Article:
One of the great (mostly) untold stories of the Age Of Oil is the array of toxic chemicals in hydrocarbon exhaust and the accumulation of exhaust-borne particulates in the bloodstream and brain. We are largely indifferent to these byproducts of our industrial-grade obsession with hydrocarbons, but our willful ignorance cannot hide the facts the way catalytic converters hide the odors they produce.
A particularly daunting informational pdf from the State of New Hampshire details the chemical miasma we find ourselves in:
Gasoline emits ethanol, benzene, toluene, xylene and toxic air pollutants (TAPs) such as formaldehyde, acetaldehyde, 1,3-butadiene, diesel particulate matter, acrolein, cadmium, chromium, and lead.
Diesel engines emit unburned hydrocarbons, carbon monoxide, NOx, sulfur oxides, PM, black carbon, VOCs and carbon dioxide.
Lawn and garden equipment emit carbon monoxide, hydrocarbons, VOCs, NOx. Factsheet ARD-22: Lawn and Garden Equipment
Additionally, the Google summary for the pdf notes that:
Natural gas emits carbon dioxide, carbon monoxide, and nitrogen oxides.
Oil emits carbon dioxide, carbon monoxide, sulfur dioxide, nitrogen oxides, mercury, arsenic, and benzene.
Coal emits carbon dioxide, carbon monoxide, sulfur dioxide, nitrogen oxides, mercury, arsenic, and benzene.
We are pumping megatons of this crap into the air that we breathe. It is also the air that the disappearing birds and dying insects depend upon. In fact, I was thinking about this intersection on Saturday when I was tending to the familial fig tree … and realized there weren’t any birds around.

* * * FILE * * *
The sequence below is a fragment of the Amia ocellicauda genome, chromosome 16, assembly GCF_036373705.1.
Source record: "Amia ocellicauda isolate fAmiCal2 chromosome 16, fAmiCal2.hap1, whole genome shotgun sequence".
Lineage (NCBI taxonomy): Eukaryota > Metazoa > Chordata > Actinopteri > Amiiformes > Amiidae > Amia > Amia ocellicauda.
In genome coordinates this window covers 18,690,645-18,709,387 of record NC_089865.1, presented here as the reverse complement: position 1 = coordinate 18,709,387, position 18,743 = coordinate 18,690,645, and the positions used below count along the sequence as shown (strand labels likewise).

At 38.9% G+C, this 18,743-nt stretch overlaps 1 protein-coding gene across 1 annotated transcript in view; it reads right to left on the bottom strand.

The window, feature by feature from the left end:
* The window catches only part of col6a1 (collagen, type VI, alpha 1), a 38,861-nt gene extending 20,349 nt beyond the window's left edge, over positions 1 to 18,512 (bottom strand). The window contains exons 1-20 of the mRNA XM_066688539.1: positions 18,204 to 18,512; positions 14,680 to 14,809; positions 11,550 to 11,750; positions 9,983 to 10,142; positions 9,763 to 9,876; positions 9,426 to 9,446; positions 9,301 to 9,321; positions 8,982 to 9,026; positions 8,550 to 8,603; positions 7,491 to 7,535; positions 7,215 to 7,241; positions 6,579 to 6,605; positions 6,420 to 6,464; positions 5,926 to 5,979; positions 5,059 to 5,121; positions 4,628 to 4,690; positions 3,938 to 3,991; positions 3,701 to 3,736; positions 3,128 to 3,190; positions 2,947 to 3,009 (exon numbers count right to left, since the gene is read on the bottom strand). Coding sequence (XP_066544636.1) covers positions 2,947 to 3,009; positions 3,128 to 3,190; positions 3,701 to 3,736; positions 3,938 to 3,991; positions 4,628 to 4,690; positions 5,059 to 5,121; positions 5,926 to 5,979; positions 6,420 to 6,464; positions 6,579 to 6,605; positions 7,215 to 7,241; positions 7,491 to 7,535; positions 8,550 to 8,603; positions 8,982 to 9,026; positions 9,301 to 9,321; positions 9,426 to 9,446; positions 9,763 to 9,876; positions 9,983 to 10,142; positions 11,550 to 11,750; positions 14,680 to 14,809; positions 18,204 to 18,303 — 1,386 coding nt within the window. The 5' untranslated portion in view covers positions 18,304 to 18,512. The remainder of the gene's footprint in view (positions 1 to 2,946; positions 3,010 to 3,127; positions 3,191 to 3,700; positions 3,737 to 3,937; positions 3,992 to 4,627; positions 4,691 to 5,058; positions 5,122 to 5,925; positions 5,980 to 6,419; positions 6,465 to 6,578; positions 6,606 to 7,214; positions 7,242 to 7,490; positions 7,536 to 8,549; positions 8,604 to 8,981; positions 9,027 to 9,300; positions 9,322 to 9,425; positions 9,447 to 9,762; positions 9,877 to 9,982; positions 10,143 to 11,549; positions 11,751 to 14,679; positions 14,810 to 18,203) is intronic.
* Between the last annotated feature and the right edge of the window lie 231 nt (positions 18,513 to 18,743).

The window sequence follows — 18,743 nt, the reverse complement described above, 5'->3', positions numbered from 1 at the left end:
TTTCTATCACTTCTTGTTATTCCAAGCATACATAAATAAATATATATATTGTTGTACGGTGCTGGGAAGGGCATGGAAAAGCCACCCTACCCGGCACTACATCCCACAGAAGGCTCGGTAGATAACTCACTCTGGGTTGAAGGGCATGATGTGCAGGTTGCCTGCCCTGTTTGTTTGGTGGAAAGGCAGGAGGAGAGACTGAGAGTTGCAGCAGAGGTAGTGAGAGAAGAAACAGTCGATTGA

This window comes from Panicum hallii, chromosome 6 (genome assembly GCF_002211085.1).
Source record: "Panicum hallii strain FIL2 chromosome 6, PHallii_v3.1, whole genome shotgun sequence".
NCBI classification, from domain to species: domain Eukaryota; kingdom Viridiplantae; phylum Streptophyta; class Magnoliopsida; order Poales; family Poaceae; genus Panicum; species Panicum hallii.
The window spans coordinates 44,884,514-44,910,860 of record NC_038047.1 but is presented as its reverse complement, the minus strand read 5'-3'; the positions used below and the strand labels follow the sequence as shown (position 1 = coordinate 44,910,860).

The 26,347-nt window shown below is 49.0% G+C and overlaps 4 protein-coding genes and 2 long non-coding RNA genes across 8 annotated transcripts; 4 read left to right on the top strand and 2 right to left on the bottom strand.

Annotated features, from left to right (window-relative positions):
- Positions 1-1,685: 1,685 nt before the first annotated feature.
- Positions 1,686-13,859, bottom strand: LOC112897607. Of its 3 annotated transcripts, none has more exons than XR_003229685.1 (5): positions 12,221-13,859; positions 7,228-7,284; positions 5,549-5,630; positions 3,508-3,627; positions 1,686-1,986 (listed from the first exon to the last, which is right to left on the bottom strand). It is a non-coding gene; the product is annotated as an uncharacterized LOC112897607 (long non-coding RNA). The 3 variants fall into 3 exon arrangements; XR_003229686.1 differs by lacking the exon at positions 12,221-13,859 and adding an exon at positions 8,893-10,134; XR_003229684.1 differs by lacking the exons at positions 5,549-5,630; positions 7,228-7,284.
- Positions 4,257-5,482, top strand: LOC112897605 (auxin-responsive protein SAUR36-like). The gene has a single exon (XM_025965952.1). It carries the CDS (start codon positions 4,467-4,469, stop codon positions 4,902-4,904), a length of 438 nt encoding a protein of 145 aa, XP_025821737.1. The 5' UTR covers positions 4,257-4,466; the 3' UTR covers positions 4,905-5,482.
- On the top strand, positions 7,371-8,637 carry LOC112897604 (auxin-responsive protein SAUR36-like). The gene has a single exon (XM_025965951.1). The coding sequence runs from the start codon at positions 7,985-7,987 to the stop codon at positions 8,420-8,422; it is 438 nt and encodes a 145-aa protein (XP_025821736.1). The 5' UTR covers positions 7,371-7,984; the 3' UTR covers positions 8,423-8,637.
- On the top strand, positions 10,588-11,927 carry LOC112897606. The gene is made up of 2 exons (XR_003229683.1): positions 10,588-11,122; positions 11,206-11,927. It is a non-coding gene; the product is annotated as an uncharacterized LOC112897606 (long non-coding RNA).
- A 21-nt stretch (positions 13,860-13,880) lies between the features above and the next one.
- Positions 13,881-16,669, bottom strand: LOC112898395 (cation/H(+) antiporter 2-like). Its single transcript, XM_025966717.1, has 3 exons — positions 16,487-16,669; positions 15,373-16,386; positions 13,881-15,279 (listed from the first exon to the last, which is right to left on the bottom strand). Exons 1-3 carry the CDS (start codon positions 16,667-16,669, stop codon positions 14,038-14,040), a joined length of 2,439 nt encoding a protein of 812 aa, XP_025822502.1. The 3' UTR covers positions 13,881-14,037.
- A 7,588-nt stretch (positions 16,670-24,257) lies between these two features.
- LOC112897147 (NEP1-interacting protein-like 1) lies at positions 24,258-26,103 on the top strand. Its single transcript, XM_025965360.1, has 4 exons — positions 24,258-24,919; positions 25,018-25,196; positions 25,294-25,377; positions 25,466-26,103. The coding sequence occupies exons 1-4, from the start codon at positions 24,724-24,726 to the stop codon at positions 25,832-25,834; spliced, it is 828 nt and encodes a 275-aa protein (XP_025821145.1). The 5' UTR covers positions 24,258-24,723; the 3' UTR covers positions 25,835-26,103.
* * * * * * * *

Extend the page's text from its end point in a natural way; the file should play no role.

None. Nada. Zippo.
Twenty years ago, the fig tree would be alive with a variety of birds drawn to its high perches brimming with sweet fruit.
Saturday, I didn’t see a single bird, nor did I see any evidence that any had been by for a free feast. No half-eaten fruit. No feces. No nothing.
In years past there would’ve been birds singing, too. That was always a part of my childhood in Livermore … the irrepressible sound of birdsong.
Saturday there was silence.
All summer long I walked past a pile of birdseed that had obviously been disgorged from my mother’s old, worn-out bird-feeder by a human bumping into it. It was strewn across the concrete in the shade in front of the living room window. I didn’t clean it up … I just walked past it every Saturday … and it didn’t change in size. It just sat there uneaten like an epitaph silently screaming out the word “ecocide” to anyone who’d take the time to notice.
And I notice the increasing absence of life all around me. I saw one dragonfly this year. One. I feel like a parched desert traveler stumbling upon an oasis if I see a butterfly … the rareness of that once-common event becoming more and more like the sighting of a comet with each passing year.
There are fewer insects, too. Not the teeming communities the figs and grapes once sustained. Not the armies of flies on the fallen fruit. Just a few stragglers barely keeping alive a story that seems to be coming to an ignominious end.
Then I drive back home like a lemming in a tiny metal box, jockeying for position in an endless, almost mob-like pack of toxin-spewing vehicles that, when you project it out globally, is forcing whole ecosystems to try to breathe in a de facto gas chamber we are expanding into every corner of the planet.
Of course everything is dying. And we are willy-nilly killers forever hustling to get to something that won’t really matter if we end up taking the whole damn planet with us.
This column originally appeared on NewsVandal.